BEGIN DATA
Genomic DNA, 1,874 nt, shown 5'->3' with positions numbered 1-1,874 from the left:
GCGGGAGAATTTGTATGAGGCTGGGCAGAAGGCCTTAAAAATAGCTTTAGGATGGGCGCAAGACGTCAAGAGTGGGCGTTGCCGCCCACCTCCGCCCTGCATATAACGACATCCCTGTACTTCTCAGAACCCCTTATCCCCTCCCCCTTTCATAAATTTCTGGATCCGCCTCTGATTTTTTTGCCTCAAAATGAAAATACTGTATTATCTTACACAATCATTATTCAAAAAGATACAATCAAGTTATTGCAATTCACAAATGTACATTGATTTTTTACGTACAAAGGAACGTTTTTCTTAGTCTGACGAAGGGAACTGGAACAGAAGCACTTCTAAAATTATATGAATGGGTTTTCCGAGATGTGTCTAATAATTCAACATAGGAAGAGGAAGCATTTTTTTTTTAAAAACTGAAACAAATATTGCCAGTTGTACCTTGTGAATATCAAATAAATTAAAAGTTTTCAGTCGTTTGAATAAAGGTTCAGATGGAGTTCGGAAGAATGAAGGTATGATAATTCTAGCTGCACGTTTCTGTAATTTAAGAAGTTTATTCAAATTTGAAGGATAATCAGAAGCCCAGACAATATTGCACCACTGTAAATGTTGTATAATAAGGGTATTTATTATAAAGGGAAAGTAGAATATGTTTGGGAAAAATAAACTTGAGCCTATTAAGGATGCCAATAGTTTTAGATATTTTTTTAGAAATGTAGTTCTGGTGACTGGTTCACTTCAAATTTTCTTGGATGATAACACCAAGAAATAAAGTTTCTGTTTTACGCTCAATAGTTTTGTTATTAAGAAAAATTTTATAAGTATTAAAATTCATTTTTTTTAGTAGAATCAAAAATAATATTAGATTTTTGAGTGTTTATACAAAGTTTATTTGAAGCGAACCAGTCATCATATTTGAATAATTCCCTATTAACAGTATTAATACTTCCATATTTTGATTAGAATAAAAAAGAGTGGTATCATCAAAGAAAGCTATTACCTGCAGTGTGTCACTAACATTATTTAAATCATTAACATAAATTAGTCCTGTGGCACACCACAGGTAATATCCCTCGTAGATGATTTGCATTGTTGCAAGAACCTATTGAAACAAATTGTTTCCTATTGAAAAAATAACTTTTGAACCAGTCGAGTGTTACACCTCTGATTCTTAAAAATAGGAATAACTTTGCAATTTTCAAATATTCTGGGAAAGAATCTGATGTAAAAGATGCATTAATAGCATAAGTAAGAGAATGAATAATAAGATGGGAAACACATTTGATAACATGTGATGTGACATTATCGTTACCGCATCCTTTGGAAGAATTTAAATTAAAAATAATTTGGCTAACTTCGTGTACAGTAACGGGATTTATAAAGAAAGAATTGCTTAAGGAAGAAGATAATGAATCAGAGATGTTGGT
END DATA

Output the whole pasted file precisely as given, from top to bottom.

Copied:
Genomic DNA, 1,874 nt, shown 5'->3' with positions numbered 1-1,874 from the left:
GCGGGAGAATTTGTATGAGGCTGGGCAGAAGGCCTTAAAAATAGCTTTAGGATGGGCGCAAGACGTCAAGAGTGGGCGTTGCCGCCCACCTCCGCCCTGCATATAACGACATCCCTGTACTTCTCAGAACCCCTTATCCCCTCCCCCTTTCATAAATTTCTGGATCCGCCTCTGATTTTTTTGCCTCAAAATGAAAATACTGTATTATCTTACACAATCATTATTCAAAAAGATACAATCAAGTTATTGCAATTCACAAATGTACATTGATTTTTTACGTACAAAGGAACGTTTTTCTTAGTCTGACGAAGGGAACTGGAACAGAAGCACTTCTAAAATTATATGAATGGGTTTTCCGAGATGTGTCTAATAATTCAACATAGGAAGAGGAAGCATTTTTTTTTTAAAAACTGAAACAAATATTGCCAGTTGTACCTTGTGAATATCAAATAAATTAAAAGTTTTCAGTCGTTTGAATAAAGGTTCAGATGGAGTTCGGAAGAATGAAGGTATGATAATTCTAGCTGCACGTTTCTGTAATTTAAGAAGTTTATTCAAATTTGAAGGATAATCAGAAGCCCAGACAATATTGCACCACTGTAAATGTTGTATAATAAGGGTATTTATTATAAAGGGAAAGTAGAATATGTTTGGGAAAAATAAACTTGAGCCTATTAAGGATGCCAATAGTTTTAGATATTTTTTTAGAAATGTAGTTCTGGTGACTGGTTCACTTCAAATTTTCTTGGATGATAACACCAAGAAATAAAGTTTCTGTTTTACGCTCAATAGTTTTGTTATTAAGAAAAATTTTATAAGTATTAAAATTCATTTTTTTTAGTAGAATCAAAAATAATATTAGATTTTTGAGTGTTTATACAAAGTTTATTTGAAGCGAACCAGTCATCATATTTGAATAATTCCCTATTAACAGTATTAATACTTCCATATTTTGATTAGAATAAAAAAGAGTGGTATCATCAAAGAAAGCTATTACCTGCAGTGTGTCACTAACATTATTTAAATCATTAACATAAATTAGTCCTGTGGCACACCACAGGTAATATCCCTCGTAGATGATTTGCATTGTTGCAAGAACCTATTGAAACAAATTGTTTCCTATTGAAAAAATAACTTTTGAACCAGTCGAGTGTTACACCTCTGATTCTTAAAAATAGGAATAACTTTGCAATTTTCAAATATTCTGGGAAAGAATCTGATGTAAAAGATGCATTAATAGCATAAGTAAGAGAATGAATAATAAGATGGGAAACACATTTGATAACATGTGATGTGACATTATCGTTACCGCATCCTTTGGAAGAATTTAAATTAAAAATAATTTGGCTAACTTCGTGTACAGTAACGGGATTTATAAAGAAAGAATTGCTTAAGGAAGAAGATAATGAATCAGAGATGTTGGT